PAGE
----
Supercomputers can assist in researching Covid-19 and other viruses by running simulations to study the disease’s effect on cells and to gain further insight on potential treatments.

Pretty Things vocalist Phil May passes away

It's been a terrible couple of months for music fans, with the passing of Bill Withers, Hamilton Bohannon, Florian Schneider, Dave Greenfield, Millie... On Friday, it was announced that Phil May, singer with 60s band The Pretty Things had passed away following complications after hip surgery. He was 75. 

Portugal to reopen beaches next month

Portugal will reopen its beaches on 6 June, prime minister Antonio Costa said on Friday, and he encouraged the public to download an app that will tell them if their beach of choice is full or still has space. Groups must stay 1.5 metres apart, deck-chairs may only be booked for the morning or afternoon, and beach sports of two people or more will not be allowed, according to the new rules. But the police will not be keeping watch, Costa said, urging people to adhere to the measures by themselves.

"Beaches should be places of leisure," Costa said. "We have to be checking ourselves." The Portuguese Agency for the Environment has developed an app that will use real-time mobile phone data and numbers submitted by beach businesses to establish how many people are on beaches at any given time.

The country is due to launch the second phase of a sector-by-sector plan to reopen the economy on Monday, with restaurants, museums and coffee shops reopening at reduced capacity and schools resuming for some year groups.

Portugal has reported 28,583 confirmed cases of the new coronavirus and 1,190 deaths, a very low toll in contrast with neighbouring Spain's 27,459 fatalities


Most Russian Covid-19 patients have blood type A, says health official

Most of Russia's Coronavirus patients have blood type A, while the fewest cases relate to those with blood type AB, chief of Russia’s Federal Medical Biological Agency Veronika Skvortsova said in a news briefing organised by TASS on Friday.

"The overwhelming majority of those infected have blood type A. Next are types O and B. The rarest is type AB" Skvortsova explained. Type A is the most common blood group in Russia with about a third of the population of that type. Around 60% of positive cases in Moscow are asymptomatic, she added.

Russia is now the second most affected country in terms of cornavirus infection with 262,843 positive cases registered but a relatively low death tolls compared to other countries with 2,418 fatalities.


France reports 104 coronavirus deaths, raising total to 27,529

French health authorities reported 104 new coronavirus deaths on Friday, or a slowing increase of 0.4%, bringing the total to 27,529, still the fourth-highest in the world,behind the United States, United Kingdom and Italy.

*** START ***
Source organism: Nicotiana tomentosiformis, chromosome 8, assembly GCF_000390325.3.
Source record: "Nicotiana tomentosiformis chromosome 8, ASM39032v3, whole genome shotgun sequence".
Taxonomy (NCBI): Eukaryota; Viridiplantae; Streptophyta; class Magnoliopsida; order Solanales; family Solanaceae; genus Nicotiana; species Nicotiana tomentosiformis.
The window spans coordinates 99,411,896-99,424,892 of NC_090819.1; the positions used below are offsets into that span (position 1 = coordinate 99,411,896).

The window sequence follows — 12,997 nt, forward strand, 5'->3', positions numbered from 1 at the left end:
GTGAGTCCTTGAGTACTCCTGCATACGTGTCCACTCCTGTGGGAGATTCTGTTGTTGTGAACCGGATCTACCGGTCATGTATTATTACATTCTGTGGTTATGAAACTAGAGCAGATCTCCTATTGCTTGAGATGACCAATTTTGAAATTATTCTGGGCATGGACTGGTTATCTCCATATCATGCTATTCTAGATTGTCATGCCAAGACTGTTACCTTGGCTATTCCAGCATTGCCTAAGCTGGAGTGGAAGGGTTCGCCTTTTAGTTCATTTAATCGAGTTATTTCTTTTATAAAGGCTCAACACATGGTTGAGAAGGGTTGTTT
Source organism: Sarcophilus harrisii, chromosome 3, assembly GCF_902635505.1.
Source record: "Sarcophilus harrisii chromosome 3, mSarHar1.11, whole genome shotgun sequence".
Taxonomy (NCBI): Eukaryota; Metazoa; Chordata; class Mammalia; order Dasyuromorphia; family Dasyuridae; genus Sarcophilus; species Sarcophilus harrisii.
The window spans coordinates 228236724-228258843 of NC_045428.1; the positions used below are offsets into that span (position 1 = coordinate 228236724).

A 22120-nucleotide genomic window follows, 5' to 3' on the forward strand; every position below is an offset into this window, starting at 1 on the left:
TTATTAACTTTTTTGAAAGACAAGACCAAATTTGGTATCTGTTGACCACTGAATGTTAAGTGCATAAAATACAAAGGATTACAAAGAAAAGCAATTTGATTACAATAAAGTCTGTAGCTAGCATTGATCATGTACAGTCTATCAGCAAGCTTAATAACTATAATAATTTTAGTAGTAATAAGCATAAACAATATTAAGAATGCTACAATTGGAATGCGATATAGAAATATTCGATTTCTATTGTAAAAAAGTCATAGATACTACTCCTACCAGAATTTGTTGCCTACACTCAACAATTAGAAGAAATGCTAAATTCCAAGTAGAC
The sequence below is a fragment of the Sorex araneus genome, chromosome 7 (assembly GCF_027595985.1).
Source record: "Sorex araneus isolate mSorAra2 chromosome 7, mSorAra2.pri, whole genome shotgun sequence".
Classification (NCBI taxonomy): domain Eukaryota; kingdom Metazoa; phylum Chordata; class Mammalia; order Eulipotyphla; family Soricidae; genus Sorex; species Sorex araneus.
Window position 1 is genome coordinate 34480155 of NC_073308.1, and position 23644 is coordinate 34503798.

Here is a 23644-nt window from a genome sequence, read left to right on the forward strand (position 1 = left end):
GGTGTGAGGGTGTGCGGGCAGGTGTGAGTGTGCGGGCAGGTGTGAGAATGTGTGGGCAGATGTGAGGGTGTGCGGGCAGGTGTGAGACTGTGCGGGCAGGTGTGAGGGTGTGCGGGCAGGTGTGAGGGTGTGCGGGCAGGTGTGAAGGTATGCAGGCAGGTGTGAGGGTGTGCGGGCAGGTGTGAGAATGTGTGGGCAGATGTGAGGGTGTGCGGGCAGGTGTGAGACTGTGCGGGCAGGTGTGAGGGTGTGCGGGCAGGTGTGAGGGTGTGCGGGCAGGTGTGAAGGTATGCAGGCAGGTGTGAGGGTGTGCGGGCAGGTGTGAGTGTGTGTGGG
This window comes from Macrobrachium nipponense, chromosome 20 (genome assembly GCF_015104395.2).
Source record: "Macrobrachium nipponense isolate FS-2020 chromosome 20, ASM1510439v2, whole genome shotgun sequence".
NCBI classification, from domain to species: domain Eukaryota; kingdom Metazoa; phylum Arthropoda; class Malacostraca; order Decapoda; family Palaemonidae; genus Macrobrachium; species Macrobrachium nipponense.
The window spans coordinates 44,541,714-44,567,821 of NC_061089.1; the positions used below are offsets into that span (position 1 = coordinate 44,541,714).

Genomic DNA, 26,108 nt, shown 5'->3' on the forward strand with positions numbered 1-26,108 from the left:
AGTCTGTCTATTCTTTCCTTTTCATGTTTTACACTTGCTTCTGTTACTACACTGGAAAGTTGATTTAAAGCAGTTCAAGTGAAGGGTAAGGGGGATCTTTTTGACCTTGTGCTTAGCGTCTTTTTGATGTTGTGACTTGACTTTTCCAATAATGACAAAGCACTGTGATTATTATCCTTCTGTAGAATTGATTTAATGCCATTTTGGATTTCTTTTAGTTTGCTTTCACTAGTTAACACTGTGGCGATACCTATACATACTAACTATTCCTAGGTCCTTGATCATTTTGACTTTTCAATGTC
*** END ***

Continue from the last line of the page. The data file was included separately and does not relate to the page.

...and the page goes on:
Argentina could relax air travel ban before September

Argentina, which has banned air travel until 1 September, has suggested it may be willing to loosen those restrictions sooner, airline industry group IATA said on Friday.

Argentina surprised airlines recently by including ticket sales in the travel ban, one of the world's toughest. The move has left Argentines isolated longer than almost anyone else and strained efforts by the country's airlines to survive for several more months with no revenue coming in.

"The request is to move the date from 1 September to, maybe, early July," Peter Cerda, IATA's vice president for the Americas explained, noting that there is no assurance the dates will change. 

White House official says Covid-19 vaccine ready by "2021" 

Moncef Slaouni, the former pharmaceutical executive chosen to lead the search for a coronavirus vaccine, has said that producing one by January 2021 is a "credible" goal. 

Air travel: how will it change after coronavirus


Air travel: how will it change after coronavirus

Up in the air

The future of air travel is as uncertain as it has ever been, more so than after 9/11, and we consider what a flight post-Covid-19’s arrival may look like.

Coronavirus: Italy to end national lockdown on 3 June


Coronavirus: Italy to end national lockdown on 3 June

Italian freedom beckons

ICYMI: According to a draft decree that could be approved on Friday, Italy will lift restrictions on inter-regional travel to open the national tourism sector for business.

On your marks, get set...vaccine!

More than 90 vaccines are being developed against SARS-CoV-2 across the world.

At least six groups have already begun injecting formulations into volunteers in safety trials; others have started testing in animals. Nature’s graphical guide explains each vaccine design.

UK easing

The United Kingdom might ease the restrictions imposed to halt the spread of coronavirus at different speeds in particular regions, Prime Minister Boris Johnson's spokesman said on Friday.